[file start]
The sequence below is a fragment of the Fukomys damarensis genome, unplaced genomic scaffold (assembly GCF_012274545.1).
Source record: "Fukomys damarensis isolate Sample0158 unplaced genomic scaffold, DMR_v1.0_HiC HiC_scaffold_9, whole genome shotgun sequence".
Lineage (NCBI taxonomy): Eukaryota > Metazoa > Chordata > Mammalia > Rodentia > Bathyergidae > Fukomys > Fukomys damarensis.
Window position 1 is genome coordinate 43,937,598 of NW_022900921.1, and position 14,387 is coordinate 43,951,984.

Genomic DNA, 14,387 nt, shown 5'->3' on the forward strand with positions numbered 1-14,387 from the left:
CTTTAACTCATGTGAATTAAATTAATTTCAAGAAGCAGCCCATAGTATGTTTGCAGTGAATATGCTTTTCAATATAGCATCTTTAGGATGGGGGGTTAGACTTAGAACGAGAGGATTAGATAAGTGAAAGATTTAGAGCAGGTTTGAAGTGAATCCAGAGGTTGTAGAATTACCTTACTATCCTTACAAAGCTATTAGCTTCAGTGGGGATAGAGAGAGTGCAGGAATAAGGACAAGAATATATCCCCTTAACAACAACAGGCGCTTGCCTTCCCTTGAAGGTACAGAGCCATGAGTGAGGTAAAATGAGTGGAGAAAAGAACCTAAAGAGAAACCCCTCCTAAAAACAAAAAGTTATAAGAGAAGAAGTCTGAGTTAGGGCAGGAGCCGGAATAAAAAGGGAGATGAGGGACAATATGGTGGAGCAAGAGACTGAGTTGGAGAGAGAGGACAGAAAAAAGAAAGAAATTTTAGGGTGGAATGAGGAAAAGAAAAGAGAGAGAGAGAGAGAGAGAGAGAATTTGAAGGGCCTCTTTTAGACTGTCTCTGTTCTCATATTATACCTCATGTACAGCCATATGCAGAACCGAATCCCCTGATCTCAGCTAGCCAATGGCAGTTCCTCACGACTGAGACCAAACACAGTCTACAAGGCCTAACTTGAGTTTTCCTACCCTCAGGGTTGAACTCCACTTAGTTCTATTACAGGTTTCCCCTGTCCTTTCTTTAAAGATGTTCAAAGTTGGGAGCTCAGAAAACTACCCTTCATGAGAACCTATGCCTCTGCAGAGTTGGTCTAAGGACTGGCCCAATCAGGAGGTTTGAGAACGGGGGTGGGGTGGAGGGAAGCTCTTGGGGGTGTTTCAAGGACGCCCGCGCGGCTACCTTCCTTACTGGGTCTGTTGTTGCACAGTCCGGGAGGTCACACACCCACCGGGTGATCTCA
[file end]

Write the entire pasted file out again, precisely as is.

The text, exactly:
The sequence below is a fragment of the Fukomys damarensis genome, unplaced genomic scaffold (assembly GCF_012274545.1).
Source record: "Fukomys damarensis isolate Sample0158 unplaced genomic scaffold, DMR_v1.0_HiC HiC_scaffold_9, whole genome shotgun sequence".
Lineage (NCBI taxonomy): Eukaryota > Metazoa > Chordata > Mammalia > Rodentia > Bathyergidae > Fukomys > Fukomys damarensis.
Window position 1 is genome coordinate 43,937,598 of NW_022900921.1, and position 14,387 is coordinate 43,951,984.

Genomic DNA, 14,387 nt, shown 5'->3' on the forward strand with positions numbered 1-14,387 from the left:
CTTTAACTCATGTGAATTAAATTAATTTCAAGAAGCAGCCCATAGTATGTTTGCAGTGAATATGCTTTTCAATATAGCATCTTTAGGATGGGGGGTTAGACTTAGAACGAGAGGATTAGATAAGTGAAAGATTTAGAGCAGGTTTGAAGTGAATCCAGAGGTTGTAGAATTACCTTACTATCCTTACAAAGCTATTAGCTTCAGTGGGGATAGAGAGAGTGCAGGAATAAGGACAAGAATATATCCCCTTAACAACAACAGGCGCTTGCCTTCCCTTGAAGGTACAGAGCCATGAGTGAGGTAAAATGAGTGGAGAAAAGAACCTAAAGAGAAACCCCTCCTAAAAACAAAAAGTTATAAGAGAAGAAGTCTGAGTTAGGGCAGGAGCCGGAATAAAAAGGGAGATGAGGGACAATATGGTGGAGCAAGAGACTGAGTTGGAGAGAGAGGACAGAAAAAAGAAAGAAATTTTAGGGTGGAATGAGGAAAAGAAAAGAGAGAGAGAGAGAGAGAGAGAGAATTTGAAGGGCCTCTTTTAGACTGTCTCTGTTCTCATATTATACCTCATGTACAGCCATATGCAGAACCGAATCCCCTGATCTCAGCTAGCCAATGGCAGTTCCTCACGACTGAGACCAAACACAGTCTACAAGGCCTAACTTGAGTTTTCCTACCCTCAGGGTTGAACTCCACTTAGTTCTATTACAGGTTTCCCCTGTCCTTTCTTTAAAGATGTTCAAAGTTGGGAGCTCAGAAAACTACCCTTCATGAGAACCTATGCCTCTGCAGAGTTGGTCTAAGGACTGGCCCAATCAGGAGGTTTGAGAACGGGGGTGGGGTGGAGGGAAGCTCTTGGGGGTGTTTCAAGGACGCCCGCGCGGCTACCTTCCTTACTGGGTCTGTTGTTGCACAGTCCGGGAGGTCACACACCCACCGGGTGATCTCA